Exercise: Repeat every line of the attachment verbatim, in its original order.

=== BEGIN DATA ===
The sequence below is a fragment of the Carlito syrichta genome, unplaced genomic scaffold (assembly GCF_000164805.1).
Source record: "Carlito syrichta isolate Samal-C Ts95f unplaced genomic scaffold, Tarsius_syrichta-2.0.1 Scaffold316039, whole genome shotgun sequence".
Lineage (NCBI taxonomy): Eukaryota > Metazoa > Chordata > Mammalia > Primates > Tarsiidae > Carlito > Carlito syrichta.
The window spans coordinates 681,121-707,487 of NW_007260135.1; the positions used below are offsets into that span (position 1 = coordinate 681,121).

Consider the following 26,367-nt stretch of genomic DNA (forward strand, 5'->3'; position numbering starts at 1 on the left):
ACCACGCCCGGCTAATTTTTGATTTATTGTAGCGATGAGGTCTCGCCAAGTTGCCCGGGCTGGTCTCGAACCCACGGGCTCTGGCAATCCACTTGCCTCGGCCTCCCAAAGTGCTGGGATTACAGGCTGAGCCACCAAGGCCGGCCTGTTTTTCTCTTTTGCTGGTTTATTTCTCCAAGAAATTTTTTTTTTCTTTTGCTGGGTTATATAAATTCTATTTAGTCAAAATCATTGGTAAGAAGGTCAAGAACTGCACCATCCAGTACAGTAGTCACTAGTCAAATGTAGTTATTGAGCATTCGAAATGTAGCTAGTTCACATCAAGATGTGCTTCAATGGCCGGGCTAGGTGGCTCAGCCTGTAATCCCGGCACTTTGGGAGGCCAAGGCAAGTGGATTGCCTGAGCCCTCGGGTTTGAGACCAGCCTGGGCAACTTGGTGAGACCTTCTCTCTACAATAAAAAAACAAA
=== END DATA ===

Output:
The sequence below is a fragment of the Carlito syrichta genome, unplaced genomic scaffold (assembly GCF_000164805.1).
Source record: "Carlito syrichta isolate Samal-C Ts95f unplaced genomic scaffold, Tarsius_syrichta-2.0.1 Scaffold316039, whole genome shotgun sequence".
Lineage (NCBI taxonomy): Eukaryota > Metazoa > Chordata > Mammalia > Primates > Tarsiidae > Carlito > Carlito syrichta.
The window spans coordinates 681,121-707,487 of NW_007260135.1; the positions used below are offsets into that span (position 1 = coordinate 681,121).

Consider the following 26,367-nt stretch of genomic DNA (forward strand, 5'->3'; position numbering starts at 1 on the left):
ACCACGCCCGGCTAATTTTTGATTTATTGTAGCGATGAGGTCTCGCCAAGTTGCCCGGGCTGGTCTCGAACCCACGGGCTCTGGCAATCCACTTGCCTCGGCCTCCCAAAGTGCTGGGATTACAGGCTGAGCCACCAAGGCCGGCCTGTTTTTCTCTTTTGCTGGTTTATTTCTCCAAGAAATTTTTTTTTTCTTTTGCTGGGTTATATAAATTCTATTTAGTCAAAATCATTGGTAAGAAGGTCAAGAACTGCACCATCCAGTACAGTAGTCACTAGTCAAATGTAGTTATTGAGCATTCGAAATGTAGCTAGTTCACATCAAGATGTGCTTCAATGGCCGGGCTAGGTGGCTCAGCCTGTAATCCCGGCACTTTGGGAGGCCAAGGCAAGTGGATTGCCTGAGCCCTCGGGTTTGAGACCAGCCTGGGCAACTTGGTGAGACCTTCTCTCTACAATAAAAAAACAAA